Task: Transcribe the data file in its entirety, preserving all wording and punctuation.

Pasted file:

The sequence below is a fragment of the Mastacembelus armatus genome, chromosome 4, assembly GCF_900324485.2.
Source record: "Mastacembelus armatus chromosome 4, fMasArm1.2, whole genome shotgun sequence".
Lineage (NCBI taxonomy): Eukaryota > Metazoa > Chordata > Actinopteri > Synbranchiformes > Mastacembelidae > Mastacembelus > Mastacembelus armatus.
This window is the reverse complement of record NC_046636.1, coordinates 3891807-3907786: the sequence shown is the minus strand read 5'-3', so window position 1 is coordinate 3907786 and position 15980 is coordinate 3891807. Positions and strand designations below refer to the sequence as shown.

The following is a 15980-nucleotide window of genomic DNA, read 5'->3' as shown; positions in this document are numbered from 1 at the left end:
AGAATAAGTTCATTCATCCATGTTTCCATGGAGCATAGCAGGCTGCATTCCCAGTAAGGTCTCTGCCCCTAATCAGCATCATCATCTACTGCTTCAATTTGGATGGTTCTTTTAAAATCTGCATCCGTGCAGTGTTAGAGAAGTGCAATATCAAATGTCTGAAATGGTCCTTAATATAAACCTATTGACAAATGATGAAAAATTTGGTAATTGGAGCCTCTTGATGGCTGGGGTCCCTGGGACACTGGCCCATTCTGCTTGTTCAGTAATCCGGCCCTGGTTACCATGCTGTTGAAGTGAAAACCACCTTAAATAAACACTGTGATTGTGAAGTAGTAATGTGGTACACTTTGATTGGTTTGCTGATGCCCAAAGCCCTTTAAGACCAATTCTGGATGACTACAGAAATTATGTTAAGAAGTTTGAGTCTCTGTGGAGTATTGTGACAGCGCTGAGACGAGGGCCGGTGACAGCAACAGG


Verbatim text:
The sequence below is a fragment of the Mastacembelus armatus genome, chromosome 4, assembly GCF_900324485.2.
Source record: "Mastacembelus armatus chromosome 4, fMasArm1.2, whole genome shotgun sequence".
Lineage (NCBI taxonomy): Eukaryota > Metazoa > Chordata > Actinopteri > Synbranchiformes > Mastacembelidae > Mastacembelus > Mastacembelus armatus.
This window is the reverse complement of record NC_046636.1, coordinates 3891807-3907786: the sequence shown is the minus strand read 5'-3', so window position 1 is coordinate 3907786 and position 15980 is coordinate 3891807. Positions and strand designations below refer to the sequence as shown.

The following is a 15980-nucleotide window of genomic DNA, read 5'->3' as shown; positions in this document are numbered from 1 at the left end:
AGAATAAGTTCATTCATCCATGTTTCCATGGAGCATAGCAGGCTGCATTCCCAGTAAGGTCTCTGCCCCTAATCAGCATCATCATCTACTGCTTCAATTTGGATGGTTCTTTTAAAATCTGCATCCGTGCAGTGTTAGAGAAGTGCAATATCAAATGTCTGAAATGGTCCTTAATATAAACCTATTGACAAATGATGAAAAATTTGGTAATTGGAGCCTCTTGATGGCTGGGGTCCCTGGGACACTGGCCCATTCTGCTTGTTCAGTAATCCGGCCCTGGTTACCATGCTGTTGAAGTGAAAACCACCTTAAATAAACACTGTGATTGTGAAGTAGTAATGTGGTACACTTTGATTGGTTTGCTGATGCCCAAAGCCCTTTAAGACCAATTCTGGATGACTACAGAAATTATGTTAAGAAGTTTGAGTCTCTGTGGAGTATTGTGACAGCGCTGAGACGAGGGCCGGTGACAGCAACAGG